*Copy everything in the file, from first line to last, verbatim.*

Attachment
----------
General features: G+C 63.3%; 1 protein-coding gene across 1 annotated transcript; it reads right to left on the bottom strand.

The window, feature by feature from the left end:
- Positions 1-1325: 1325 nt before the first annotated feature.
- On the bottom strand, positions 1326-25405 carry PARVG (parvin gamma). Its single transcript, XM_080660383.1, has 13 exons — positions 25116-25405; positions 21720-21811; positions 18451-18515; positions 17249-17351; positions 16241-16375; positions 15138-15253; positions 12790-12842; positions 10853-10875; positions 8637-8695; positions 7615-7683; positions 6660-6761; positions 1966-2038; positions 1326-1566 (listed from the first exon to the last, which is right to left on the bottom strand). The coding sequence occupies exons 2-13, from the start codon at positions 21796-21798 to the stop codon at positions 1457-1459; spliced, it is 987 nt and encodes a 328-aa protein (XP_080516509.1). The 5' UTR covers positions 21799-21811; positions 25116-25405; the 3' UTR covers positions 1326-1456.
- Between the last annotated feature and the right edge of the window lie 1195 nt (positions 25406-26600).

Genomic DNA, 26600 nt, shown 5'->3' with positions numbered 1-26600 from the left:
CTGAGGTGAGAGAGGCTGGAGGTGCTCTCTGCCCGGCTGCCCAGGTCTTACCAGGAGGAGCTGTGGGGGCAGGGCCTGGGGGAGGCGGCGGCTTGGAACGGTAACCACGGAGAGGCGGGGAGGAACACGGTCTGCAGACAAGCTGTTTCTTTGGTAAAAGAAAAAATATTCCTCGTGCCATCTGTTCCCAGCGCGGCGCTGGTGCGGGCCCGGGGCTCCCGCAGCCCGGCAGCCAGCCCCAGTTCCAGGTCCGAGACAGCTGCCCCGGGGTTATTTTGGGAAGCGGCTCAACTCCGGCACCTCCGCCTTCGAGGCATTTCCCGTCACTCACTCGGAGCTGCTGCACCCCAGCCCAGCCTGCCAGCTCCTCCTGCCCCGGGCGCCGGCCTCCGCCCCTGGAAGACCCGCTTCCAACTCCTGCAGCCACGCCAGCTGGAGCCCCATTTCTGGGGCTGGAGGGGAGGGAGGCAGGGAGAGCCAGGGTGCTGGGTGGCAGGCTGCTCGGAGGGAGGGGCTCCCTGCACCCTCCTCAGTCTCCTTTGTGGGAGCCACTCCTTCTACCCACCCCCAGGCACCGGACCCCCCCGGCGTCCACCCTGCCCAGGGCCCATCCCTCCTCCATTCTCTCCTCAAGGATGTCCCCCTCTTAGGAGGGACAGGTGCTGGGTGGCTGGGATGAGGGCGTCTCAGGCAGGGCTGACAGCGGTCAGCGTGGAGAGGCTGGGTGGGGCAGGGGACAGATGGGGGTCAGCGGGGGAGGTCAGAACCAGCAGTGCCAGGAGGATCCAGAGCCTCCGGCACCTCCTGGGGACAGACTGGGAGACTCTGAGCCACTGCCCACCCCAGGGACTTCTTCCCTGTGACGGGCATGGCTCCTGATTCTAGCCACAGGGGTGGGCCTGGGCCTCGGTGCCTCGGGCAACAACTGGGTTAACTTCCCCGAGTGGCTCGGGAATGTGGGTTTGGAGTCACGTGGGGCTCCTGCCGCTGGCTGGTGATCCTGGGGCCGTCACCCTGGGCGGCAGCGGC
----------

General features: G+C 63.3%; 1 protein-coding gene across 1 annotated transcript; it reads right to left on the bottom strand.

The window, feature by feature from the left end:
- Positions 1-1325: 1325 nt before the first annotated feature.
- On the bottom strand, positions 1326-25405 carry PARVG (parvin gamma). Its single transcript, XM_080660383.1, has 13 exons — positions 25116-25405; positions 21720-21811; positions 18451-18515; positions 17249-17351; positions 16241-16375; positions 15138-15253; positions 12790-12842; positions 10853-10875; positions 8637-8695; positions 7615-7683; positions 6660-6761; positions 1966-2038; positions 1326-1566 (listed from the first exon to the last, which is right to left on the bottom strand). The coding sequence occupies exons 2-13, from the start codon at positions 21796-21798 to the stop codon at positions 1457-1459; spliced, it is 987 nt and encodes a 328-aa protein (XP_080516509.1). The 5' UTR covers positions 21799-21811; positions 25116-25405; the 3' UTR covers positions 1326-1456.
- Between the last annotated feature and the right edge of the window lie 1195 nt (positions 25406-26600).

Genomic DNA, 26600 nt, shown 5'->3' with positions numbered 1-26600 from the left:
CTGAGGTGAGAGAGGCTGGAGGTGCTCTCTGCCCGGCTGCCCAGGTCTTACCAGGAGGAGCTGTGGGGGCAGGGCCTGGGGGAGGCGGCGGCTTGGAACGGTAACCACGGAGAGGCGGGGAGGAACACGGTCTGCAGACAAGCTGTTTCTTTGGTAAAAGAAAAAATATTCCTCGTGCCATCTGTTCCCAGCGCGGCGCTGGTGCGGGCCCGGGGCTCCCGCAGCCCGGCAGCCAGCCCCAGTTCCAGGTCCGAGACAGCTGCCCCGGGGTTATTTTGGGAAGCGGCTCAACTCCGGCACCTCCGCCTTCGAGGCATTTCCCGTCACTCACTCGGAGCTGCTGCACCCCAGCCCAGCCTGCCAGCTCCTCCTGCCCCGGGCGCCGGCCTCCGCCCCTGGAAGACCCGCTTCCAACTCCTGCAGCCACGCCAGCTGGAGCCCCATTTCTGGGGCTGGAGGGGAGGGAGGCAGGGAGAGCCAGGGTGCTGGGTGGCAGGCTGCTCGGAGGGAGGGGCTCCCTGCACCCTCCTCAGTCTCCTTTGTGGGAGCCACTCCTTCTACCCACCCCCAGGCACCGGACCCCCCCGGCGTCCACCCTGCCCAGGGCCCATCCCTCCTCCATTCTCTCCTCAAGGATGTCCCCCTCTTAGGAGGGACAGGTGCTGGGTGGCTGGGATGAGGGCGTCTCAGGCAGGGCTGACAGCGGTCAGCGTGGAGAGGCTGGGTGGGGCAGGGGACAGATGGGGGTCAGCGGGGGAGGTCAGAACCAGCAGTGCCAGGAGGATCCAGAGCCTCCGGCACCTCCTGGGGACAGACTGGGAGACTCTGAGCCACTGCCCACCCCAGGGACTTCTTCCCTGTGACGGGCATGGCTCCTGATTCTAGCCACAGGGGTGGGCCTGGGCCTCGGTGCCTCGGGCAACAACTGGGTTAACTTCCCCGAGTGGCTCGGGAATGTGGGTTTGGAGTCACGTGGGGCTCCTGCCGCTGGCTGGTGATCCTGGGGCCGTCACCCTGGGCGGCAGCGGC